Homo Aquaticus? Essay

Published: 2021-06-29 02:08:12
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IntroductionWhen the human brain is compared with the brains of apes there are severalobvious differences; the centers for the sense of smell and foot control arelarger in apes than in humans, but the centers for hand control, airway control,vocalization, language and thought are larger in humans. In my paper, I willdescribe the most defined differences of brain size and centers between humansand their closest relatives, chimpanzees, to compare them with other mammals andto draw conclusions about the evolution history of humans. II. Brain EvolutionHumans and chimpanzees are biochemically (DNA) and therefore probablyphylogenetically (evolution relationships), more alike than chimps and gorillas. But the brains of chimps and humans differ in size and anatomy more thangorillas and chimps.
The brains of chimps and gorillas probably didn’t gothrough many evolutionary innovations, because they generally resemble other apeand monkey brains. This implies that the human brain changed a lot after thehuman/chimp evolution. With the exception of the olferactory bulb (scent), allbrain structures are larger in humans than in apes. The neocortex (part of thecerebral cortex), for instance is over three times larger than in chimps, eventhough chimps and humans are pretty close to equal in body weight. Each side of the brain is diveded by the central sulces into independanthalves. Just before the central sulcus lies the post-central cortex, where theopposite body half (right side for left brain, left side for right brain).
Justin front of the central sulcus lies the pre-central cortex where the informationfor the voluntary movements leave tthe brain. The pre-central area is calledprimary motor cortex, and also “Area 4” in primates. III. Human and Chimp Cortex DifferencesIn humans Area 4 is almost twice as large as it is in chimpanzees.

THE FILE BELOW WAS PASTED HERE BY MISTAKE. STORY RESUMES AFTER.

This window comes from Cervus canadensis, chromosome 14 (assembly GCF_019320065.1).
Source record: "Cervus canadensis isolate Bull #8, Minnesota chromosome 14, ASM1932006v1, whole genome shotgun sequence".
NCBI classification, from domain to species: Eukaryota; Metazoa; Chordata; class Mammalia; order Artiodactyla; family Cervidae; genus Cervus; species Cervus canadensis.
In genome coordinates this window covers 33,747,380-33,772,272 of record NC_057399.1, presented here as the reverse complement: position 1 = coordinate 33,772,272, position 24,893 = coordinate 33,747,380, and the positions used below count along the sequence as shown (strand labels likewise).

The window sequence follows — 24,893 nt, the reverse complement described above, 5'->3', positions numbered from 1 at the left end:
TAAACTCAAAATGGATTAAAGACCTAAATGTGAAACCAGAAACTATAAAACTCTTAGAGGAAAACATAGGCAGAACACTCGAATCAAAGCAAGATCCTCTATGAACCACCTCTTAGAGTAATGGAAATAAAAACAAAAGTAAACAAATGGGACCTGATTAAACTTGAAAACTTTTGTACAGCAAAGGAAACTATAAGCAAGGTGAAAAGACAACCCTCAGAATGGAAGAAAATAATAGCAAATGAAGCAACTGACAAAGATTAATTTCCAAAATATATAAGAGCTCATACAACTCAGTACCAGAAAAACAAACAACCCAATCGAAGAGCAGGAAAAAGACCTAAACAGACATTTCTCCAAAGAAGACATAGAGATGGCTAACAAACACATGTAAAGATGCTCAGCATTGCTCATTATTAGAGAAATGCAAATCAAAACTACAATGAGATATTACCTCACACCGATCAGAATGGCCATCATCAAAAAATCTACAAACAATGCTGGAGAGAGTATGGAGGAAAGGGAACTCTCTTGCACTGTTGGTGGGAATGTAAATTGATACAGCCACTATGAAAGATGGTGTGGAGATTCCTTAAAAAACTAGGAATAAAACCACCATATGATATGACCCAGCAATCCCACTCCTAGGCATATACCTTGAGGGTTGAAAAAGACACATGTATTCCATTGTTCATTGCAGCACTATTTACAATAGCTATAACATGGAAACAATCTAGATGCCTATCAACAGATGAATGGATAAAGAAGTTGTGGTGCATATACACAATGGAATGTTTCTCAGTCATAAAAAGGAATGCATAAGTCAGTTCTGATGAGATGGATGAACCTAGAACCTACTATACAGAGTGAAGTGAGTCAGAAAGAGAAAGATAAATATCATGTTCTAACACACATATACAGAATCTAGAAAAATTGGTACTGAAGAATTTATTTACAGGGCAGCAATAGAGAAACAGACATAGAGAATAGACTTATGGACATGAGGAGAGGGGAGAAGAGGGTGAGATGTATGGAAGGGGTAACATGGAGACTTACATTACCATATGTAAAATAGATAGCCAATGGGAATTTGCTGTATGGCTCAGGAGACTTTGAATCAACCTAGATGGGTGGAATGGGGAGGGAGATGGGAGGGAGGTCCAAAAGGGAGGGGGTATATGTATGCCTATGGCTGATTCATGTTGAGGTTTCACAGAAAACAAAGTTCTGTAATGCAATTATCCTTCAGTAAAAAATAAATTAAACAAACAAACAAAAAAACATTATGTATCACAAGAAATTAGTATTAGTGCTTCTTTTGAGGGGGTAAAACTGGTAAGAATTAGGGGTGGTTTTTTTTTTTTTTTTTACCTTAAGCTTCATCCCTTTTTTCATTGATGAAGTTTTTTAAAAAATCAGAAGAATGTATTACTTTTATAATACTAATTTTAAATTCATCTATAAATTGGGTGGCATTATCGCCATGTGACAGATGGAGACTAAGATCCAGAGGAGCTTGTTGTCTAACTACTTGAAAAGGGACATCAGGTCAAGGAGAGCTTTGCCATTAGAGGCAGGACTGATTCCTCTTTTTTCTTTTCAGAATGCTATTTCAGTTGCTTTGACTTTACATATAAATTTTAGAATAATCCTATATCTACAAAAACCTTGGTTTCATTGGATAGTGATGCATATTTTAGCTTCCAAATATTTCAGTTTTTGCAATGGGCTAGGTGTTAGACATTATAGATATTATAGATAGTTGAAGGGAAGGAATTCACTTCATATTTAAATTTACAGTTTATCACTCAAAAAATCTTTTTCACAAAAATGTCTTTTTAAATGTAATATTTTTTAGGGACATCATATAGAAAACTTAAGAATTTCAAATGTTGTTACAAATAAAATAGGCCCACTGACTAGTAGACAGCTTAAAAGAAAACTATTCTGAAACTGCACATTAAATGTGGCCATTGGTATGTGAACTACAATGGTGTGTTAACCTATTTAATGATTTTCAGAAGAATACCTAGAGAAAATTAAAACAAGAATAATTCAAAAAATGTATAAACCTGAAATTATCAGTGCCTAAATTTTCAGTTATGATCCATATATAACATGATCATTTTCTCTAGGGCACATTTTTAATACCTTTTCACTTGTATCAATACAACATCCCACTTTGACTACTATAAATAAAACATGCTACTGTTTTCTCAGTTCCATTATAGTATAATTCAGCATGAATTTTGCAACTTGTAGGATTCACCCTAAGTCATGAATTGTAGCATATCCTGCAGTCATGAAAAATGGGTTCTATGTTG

Thepart of Area 4 that commands the movement of the leg, foot and toes is smallerin humans than apes. This leaves more room for the part that controls the hand,fingers and thumb. Even bigger is the lower part of human Area 4, related tothe mouth and brething and vocal cords. The post central cortex is enlarged thesame as Area 4. In front of the primate Area 4 lie the cortex areas (pre-motor) that tellArea 4 what to do. In front of the enlarged part of human Area 4 is the Area ofBroca, the motor-speech center which controls the breathing muscles.
Above AreaBroca is Wernicke’s Area, the speech center, a uniquely human brain center alongwith Area of Broca. Wernicke’s Area has direct connections to Broca’s Areathrough arcuate fasciculus, a neural pathway that apes don’t have anywhere intheir brain. The major difference between the human and ape cortex’s is the enlargementof the hand and mouth integration areas. These areas occupy a large part of thehuman brain. In the motor half of the cerebral cortex, enlarged areas are inthe pre-motor area and Broca’s Area.
In the sensory half, the enlarged ares areWernicke’s Area and the visual area as well as the auditory cortex. IV. ExplanationsMany anthropologists believe that the differences between human and apebrains are shown through man’s ability to use tools and language. Thistraditional view cannot explain why only human ancestors developed these motorskills and language abilities, that is, why nonhuman primates and other savannahmammals didn’t develop these abilities.
The solution may lie in the aquatic theory of human evolution, the theorythat explains why humans don’t have fur, and why we have excess fat, and manyother human features. (4) There are indications that the early hominoids(ancestors to man and ape) lived in mangrove or gallery forests(5), where theyadapted to a behavior like proboscis monkeys, climbing and hanging in mangrovetrees, wading into water and swimming on the surface. In my opinion humanancestors, split from chimpazees and other apes and, instead of staying inforests like chimps, progressed with their water skills, like diving andcollecting seaweed, then adapted to waders in shallow water and finally tobipedal walkers on land. The fact that human olfactory bulbs are only 44% of the chimpanzee bulb,is not compatible with African savanah life. All savanah animals have a goodolfaction. But an aquatic evolutionary phase would explain why humans have apoor sense of smell.
Water animals typically have a reduced or even non-existent sense of smell.(4)The human Area 4 for the legs, feet and toes are

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